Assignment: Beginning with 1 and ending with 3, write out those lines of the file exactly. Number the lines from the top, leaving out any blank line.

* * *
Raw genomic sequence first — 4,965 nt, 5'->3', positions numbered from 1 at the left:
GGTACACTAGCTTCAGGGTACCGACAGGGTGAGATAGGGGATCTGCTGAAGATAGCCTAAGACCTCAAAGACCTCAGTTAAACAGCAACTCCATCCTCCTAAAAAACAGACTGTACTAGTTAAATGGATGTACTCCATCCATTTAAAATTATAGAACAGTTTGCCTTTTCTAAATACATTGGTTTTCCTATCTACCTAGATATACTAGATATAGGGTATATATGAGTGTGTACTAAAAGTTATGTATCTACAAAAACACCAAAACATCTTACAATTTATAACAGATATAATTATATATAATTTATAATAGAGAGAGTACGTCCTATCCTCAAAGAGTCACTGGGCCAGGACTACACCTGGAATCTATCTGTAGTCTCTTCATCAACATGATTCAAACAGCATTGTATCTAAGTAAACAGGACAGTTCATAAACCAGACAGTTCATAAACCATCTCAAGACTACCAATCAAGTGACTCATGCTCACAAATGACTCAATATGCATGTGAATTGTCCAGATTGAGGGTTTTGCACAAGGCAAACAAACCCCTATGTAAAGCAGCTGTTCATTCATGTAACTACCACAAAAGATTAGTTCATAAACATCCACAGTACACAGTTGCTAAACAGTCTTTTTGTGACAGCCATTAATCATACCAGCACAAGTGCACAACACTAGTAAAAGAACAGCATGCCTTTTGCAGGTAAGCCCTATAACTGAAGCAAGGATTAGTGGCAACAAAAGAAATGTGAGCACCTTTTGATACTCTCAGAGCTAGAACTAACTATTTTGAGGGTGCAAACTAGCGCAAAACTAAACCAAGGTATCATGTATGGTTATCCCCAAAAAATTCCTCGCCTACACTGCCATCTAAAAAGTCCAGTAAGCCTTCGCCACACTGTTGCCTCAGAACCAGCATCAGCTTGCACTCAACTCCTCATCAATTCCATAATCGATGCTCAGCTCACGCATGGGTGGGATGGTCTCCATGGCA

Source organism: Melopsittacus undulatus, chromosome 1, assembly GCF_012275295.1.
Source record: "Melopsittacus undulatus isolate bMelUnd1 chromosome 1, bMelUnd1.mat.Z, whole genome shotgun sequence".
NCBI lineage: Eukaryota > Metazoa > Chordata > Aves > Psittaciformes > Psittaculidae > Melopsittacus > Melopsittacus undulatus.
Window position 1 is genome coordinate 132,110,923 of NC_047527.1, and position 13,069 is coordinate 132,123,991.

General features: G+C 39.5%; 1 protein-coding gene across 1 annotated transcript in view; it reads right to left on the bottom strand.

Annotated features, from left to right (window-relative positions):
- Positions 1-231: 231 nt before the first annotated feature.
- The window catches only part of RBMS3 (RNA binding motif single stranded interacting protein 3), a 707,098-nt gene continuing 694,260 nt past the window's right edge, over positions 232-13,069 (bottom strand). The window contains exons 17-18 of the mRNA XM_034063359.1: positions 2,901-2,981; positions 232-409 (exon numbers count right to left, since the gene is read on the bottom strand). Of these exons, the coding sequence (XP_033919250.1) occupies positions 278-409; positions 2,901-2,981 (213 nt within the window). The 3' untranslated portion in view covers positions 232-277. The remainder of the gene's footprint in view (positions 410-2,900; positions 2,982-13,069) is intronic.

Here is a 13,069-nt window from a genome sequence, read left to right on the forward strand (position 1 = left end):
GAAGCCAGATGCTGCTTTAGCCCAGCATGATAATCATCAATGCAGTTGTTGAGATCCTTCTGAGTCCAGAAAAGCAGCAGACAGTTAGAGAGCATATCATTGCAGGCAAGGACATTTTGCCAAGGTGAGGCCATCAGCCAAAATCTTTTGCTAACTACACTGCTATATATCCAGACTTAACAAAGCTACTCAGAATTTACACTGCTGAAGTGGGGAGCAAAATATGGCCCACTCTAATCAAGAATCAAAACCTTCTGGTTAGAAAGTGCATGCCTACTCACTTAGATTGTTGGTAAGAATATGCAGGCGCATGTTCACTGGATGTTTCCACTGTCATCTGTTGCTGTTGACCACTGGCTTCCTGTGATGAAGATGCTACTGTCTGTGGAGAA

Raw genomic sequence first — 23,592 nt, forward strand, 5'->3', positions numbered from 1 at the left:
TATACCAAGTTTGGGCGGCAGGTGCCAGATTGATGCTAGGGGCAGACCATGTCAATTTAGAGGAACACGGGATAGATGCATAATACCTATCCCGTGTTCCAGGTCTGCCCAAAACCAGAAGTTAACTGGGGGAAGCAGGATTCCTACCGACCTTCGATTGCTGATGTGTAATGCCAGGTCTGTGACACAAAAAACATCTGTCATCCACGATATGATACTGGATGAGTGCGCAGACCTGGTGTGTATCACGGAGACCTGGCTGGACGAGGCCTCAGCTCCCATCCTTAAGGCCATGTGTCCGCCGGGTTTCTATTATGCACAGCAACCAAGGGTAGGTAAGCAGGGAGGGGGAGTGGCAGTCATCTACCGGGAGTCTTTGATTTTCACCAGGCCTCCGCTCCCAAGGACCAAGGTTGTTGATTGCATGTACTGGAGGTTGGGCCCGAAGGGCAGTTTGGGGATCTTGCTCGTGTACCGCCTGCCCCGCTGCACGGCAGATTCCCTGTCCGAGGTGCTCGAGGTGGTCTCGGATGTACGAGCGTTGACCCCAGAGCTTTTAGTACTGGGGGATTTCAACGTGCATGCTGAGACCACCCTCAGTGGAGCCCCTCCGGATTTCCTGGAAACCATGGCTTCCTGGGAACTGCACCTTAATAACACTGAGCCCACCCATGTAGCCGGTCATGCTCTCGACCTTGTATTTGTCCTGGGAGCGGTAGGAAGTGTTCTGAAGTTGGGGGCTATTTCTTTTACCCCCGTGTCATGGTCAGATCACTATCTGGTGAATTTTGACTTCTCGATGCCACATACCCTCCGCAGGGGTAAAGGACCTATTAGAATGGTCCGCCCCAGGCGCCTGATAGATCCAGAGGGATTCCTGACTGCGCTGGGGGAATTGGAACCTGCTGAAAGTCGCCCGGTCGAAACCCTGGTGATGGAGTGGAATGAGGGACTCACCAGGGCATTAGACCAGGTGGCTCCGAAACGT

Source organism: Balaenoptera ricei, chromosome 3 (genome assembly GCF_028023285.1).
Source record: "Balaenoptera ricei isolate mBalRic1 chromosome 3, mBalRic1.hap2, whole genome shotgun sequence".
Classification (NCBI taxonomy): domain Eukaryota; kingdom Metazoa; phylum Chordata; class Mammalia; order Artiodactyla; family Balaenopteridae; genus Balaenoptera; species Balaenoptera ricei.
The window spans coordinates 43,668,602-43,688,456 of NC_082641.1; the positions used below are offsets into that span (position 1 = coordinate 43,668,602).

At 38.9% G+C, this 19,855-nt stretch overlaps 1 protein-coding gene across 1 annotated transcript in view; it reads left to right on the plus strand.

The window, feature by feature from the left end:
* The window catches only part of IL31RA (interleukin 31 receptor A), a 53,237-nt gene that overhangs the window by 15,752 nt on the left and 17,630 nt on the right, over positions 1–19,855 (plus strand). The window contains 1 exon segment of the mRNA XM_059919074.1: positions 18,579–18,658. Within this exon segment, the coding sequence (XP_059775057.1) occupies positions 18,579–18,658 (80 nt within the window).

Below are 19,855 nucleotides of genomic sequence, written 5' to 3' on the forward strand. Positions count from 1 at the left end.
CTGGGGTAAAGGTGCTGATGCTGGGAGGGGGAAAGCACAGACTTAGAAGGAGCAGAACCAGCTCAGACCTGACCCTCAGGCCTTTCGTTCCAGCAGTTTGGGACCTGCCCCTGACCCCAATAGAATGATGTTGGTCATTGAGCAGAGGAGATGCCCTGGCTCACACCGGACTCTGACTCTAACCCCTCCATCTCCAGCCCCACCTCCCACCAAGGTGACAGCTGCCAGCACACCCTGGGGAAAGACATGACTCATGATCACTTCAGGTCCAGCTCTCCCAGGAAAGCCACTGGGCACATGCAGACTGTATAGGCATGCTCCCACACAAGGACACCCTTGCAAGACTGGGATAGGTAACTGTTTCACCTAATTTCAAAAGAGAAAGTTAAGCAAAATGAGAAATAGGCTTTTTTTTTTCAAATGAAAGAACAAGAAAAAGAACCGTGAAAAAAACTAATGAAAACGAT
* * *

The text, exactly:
Raw genomic sequence first — 4,965 nt, 5'->3', positions numbered from 1 at the left:
GGTACACTAGCTTCAGGGTACCGACAGGGTGAGATAGGGGATCTGCTGAAGATAGCCTAAGACCTCAAAGACCTCAGTTAAACAGCAACTCCATCCTCCTAAAAAACAGACTGTACTAGTTAAATGGATGTACTCCATCCATTTAAAATTATAGAACAGTTTGCCTTTTCTAAATACATTGGTTTTCCTATCTACCTAGATATACTAGATATAGGGTATATATGAGTGTGTACTAAAAGTTATGTATCTACAAAAACACCAAAACATCTTACAATTTATAACAGATATAATTATATATAATTTATAATAGAGAGAGTACGTCCTATCCTCAAAGAGTCACTGGGCCAGGACTACACCTGGAATCTATCTGTAGTCTCTTCATCAACATGATTCAAACAGCATTGTATCTAAGTAAACAGGACAGTTCATAAACCAGACAGTTCATAAACCATCTCAAGACTACCAATCAAGTGACTCATGCTCACAAATGACTCAATATGCATGTGAATTGTCCAGATTGAGGGTTTTGCACAAGGCAAACAAACCCCTATGTAAAGCAGCTGTTCATTCATGTAACTACCACAAAAGATTAGTTCATAAACATCCACAGTACACAGTTGCTAAACAGTCTTTTTGTGACAGCCATTAATCATACCAGCACAAGTGCACAACACTAGTAAAAGAACAGCATGCCTTTTGCAGGTAAGCCCTATAACTGAAGCAAGGATTAGTGGCAACAAAAGAAATGTGAGCACCTTTTGATACTCTCAGAGCTAGAACTAACTATTTTGAGGGTGCAAACTAGCGCAAAACTAAACCAAGGTATCATGTATGGTTATCCCCAAAAAATTCCTCGCCTACACTGCCATCTAAAAAGTCCAGTAAGCCTTCGCCACACTGTTGCCTCAGAACCAGCATCAGCTTGCACTCAACTCCTCATCAATTCCATAATCGATGCTCAGCTCACGCATGGGTGGGATGGTCTCCATGGCA

Source organism: Melopsittacus undulatus, chromosome 1, assembly GCF_012275295.1.